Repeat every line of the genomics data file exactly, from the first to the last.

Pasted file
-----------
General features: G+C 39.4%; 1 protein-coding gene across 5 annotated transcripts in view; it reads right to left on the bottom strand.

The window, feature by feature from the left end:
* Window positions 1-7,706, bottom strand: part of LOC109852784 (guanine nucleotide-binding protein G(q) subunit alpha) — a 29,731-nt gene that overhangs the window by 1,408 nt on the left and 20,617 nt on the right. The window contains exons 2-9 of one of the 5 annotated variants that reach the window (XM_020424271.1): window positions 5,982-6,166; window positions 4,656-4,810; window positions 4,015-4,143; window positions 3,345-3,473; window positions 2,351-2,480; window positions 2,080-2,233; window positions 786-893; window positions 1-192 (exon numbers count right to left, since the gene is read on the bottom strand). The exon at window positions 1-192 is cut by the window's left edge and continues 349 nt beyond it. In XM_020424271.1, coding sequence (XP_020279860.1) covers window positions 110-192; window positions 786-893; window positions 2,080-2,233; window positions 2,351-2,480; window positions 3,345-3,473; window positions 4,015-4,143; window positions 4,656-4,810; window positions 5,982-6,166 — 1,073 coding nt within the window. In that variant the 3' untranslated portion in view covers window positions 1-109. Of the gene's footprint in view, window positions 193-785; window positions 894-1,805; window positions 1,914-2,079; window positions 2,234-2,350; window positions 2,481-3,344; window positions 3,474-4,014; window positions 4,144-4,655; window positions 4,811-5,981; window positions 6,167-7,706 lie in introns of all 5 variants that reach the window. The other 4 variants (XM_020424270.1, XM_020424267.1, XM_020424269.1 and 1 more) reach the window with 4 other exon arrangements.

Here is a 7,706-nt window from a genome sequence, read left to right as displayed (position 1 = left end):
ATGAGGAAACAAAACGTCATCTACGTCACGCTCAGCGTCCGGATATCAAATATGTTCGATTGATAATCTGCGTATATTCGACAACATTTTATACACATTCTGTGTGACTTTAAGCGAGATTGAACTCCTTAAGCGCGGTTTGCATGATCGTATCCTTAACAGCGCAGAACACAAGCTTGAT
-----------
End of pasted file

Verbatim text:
General features: G+C 39.4%; 1 protein-coding gene across 5 annotated transcripts in view; it reads right to left on the bottom strand.

The window, feature by feature from the left end:
* Window positions 1-7,706, bottom strand: part of LOC109852784 (guanine nucleotide-binding protein G(q) subunit alpha) — a 29,731-nt gene that overhangs the window by 1,408 nt on the left and 20,617 nt on the right. The window contains exons 2-9 of one of the 5 annotated variants that reach the window (XM_020424271.1): window positions 5,982-6,166; window positions 4,656-4,810; window positions 4,015-4,143; window positions 3,345-3,473; window positions 2,351-2,480; window positions 2,080-2,233; window positions 786-893; window positions 1-192 (exon numbers count right to left, since the gene is read on the bottom strand). The exon at window positions 1-192 is cut by the window's left edge and continues 349 nt beyond it. In XM_020424271.1, coding sequence (XP_020279860.1) covers window positions 110-192; window positions 786-893; window positions 2,080-2,233; window positions 2,351-2,480; window positions 3,345-3,473; window positions 4,015-4,143; window positions 4,656-4,810; window positions 5,982-6,166 — 1,073 coding nt within the window. In that variant the 3' untranslated portion in view covers window positions 1-109. Of the gene's footprint in view, window positions 193-785; window positions 894-1,805; window positions 1,914-2,079; window positions 2,234-2,350; window positions 2,481-3,344; window positions 3,474-4,014; window positions 4,144-4,655; window positions 4,811-5,981; window positions 6,167-7,706 lie in introns of all 5 variants that reach the window. The other 4 variants (XM_020424270.1, XM_020424267.1, XM_020424269.1 and 1 more) reach the window with 4 other exon arrangements.

Here is a 7,706-nt window from a genome sequence, read left to right as displayed (position 1 = left end):
ATGAGGAAACAAAACGTCATCTACGTCACGCTCAGCGTCCGGATATCAAATATGTTCGATTGATAATCTGCGTATATTCGACAACATTTTATACACATTCTGTGTGACTTTAAGCGAGATTGAACTCCTTAAGCGCGGTTTGCATGATCGTATCCTTAACAGCGCAGAACACAAGCTTGAT